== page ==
These acts each created a regulatory mechanism for the additive they were addressing. The Food Additive Act, for example, said no food additive could be put into the food supply until it had been proven to be safe by the food industry. So industry had to turn in data to the FDA that would show “this is safe.” There were several exceptions, one being the Generally Recognized as Safe (GRAS) list. In the 1958 Food Additives Act there was this GRAS list exception, and the idea was that if no scientists raised questions about an additive, then it was GRAS. They put out a list of about 100 or so chemicals to the scientific community asking, “Do you think these qualify as GRAS?” Virtually all the scientists who responded on cyclamate said no, but the FDA allowed it on the GRAS list anyway.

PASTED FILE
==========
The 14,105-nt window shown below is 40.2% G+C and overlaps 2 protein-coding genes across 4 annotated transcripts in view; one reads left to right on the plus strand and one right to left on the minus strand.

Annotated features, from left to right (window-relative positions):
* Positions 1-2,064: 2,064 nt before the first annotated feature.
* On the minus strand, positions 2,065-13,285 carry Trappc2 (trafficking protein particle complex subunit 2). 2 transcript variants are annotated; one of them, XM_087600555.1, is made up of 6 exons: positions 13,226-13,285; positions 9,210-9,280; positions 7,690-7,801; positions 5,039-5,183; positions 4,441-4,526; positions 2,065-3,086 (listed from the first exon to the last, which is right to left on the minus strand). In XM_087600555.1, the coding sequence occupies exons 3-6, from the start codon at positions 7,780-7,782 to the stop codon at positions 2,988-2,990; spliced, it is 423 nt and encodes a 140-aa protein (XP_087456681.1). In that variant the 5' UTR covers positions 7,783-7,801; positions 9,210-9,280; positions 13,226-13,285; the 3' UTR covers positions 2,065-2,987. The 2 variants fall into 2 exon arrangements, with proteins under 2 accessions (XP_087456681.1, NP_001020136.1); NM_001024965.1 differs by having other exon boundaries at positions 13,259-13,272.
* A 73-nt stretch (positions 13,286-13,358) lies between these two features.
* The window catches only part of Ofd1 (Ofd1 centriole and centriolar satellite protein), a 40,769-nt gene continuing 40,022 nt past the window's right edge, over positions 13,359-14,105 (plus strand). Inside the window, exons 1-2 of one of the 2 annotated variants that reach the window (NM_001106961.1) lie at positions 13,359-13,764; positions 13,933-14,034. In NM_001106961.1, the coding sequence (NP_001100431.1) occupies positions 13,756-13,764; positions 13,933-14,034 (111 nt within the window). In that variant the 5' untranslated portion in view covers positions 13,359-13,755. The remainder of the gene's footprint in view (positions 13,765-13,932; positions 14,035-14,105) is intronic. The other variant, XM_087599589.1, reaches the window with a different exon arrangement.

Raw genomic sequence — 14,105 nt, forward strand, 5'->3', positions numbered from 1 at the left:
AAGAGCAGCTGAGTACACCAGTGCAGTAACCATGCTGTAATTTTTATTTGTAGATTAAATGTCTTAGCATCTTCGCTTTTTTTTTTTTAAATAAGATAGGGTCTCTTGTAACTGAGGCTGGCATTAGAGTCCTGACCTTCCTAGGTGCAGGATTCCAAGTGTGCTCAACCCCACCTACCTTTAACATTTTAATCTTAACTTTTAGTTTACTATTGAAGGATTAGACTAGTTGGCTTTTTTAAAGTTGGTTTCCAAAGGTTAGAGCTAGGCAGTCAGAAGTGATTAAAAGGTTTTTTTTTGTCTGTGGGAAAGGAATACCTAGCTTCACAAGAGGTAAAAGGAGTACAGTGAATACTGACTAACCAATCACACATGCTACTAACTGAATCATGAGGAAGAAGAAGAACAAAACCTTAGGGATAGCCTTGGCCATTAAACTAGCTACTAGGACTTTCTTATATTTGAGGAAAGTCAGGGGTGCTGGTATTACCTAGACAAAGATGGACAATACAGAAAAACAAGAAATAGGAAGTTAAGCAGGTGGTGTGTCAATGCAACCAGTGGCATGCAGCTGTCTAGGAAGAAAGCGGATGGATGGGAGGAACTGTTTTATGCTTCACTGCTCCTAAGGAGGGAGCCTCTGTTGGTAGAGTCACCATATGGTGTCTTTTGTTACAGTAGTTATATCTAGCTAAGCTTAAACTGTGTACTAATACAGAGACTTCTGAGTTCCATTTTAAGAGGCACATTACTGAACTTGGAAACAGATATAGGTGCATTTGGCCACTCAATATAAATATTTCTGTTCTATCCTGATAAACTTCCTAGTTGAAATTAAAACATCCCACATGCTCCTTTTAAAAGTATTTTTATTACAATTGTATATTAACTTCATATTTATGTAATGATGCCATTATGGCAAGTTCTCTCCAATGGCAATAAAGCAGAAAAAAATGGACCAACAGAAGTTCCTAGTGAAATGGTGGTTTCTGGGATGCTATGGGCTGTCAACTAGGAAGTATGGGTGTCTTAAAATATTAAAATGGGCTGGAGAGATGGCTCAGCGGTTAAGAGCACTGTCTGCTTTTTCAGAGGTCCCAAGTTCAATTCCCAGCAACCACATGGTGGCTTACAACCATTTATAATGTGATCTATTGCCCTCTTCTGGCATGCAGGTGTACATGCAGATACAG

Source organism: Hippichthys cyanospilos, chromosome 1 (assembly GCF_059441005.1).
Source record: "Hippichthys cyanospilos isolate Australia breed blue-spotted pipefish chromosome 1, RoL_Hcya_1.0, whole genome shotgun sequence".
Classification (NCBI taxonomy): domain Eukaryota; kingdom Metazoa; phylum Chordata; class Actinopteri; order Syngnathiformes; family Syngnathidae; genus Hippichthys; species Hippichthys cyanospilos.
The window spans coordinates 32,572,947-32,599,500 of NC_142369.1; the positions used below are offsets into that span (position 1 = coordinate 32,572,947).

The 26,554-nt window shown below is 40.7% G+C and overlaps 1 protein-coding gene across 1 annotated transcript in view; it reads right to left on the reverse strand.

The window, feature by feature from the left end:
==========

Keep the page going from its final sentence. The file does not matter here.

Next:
When we sent our students out we added the GRAS list as a subject that should be looked at. We talked to everybody we could find at the agency, and one of the things we uncovered was the cyclamate story. And the evidence was building up that not only shouldn’t it be on the GRAS list, but it was inherently dangerous and likely shouldn’t be used in the food supply at all. That’s how we got involved with it.

Due to our investigation into cyclamate, one night two network news programs led with that story and it developed into a big firestorm. Within a week the FDA announced plans to remove cyclamate from the GRAS list, and that launched all this public awareness of what we were doing. That’s the opening story in The Chemical Feast.

FIT: Have you been involved in similar efforts with other questionable sweeteners?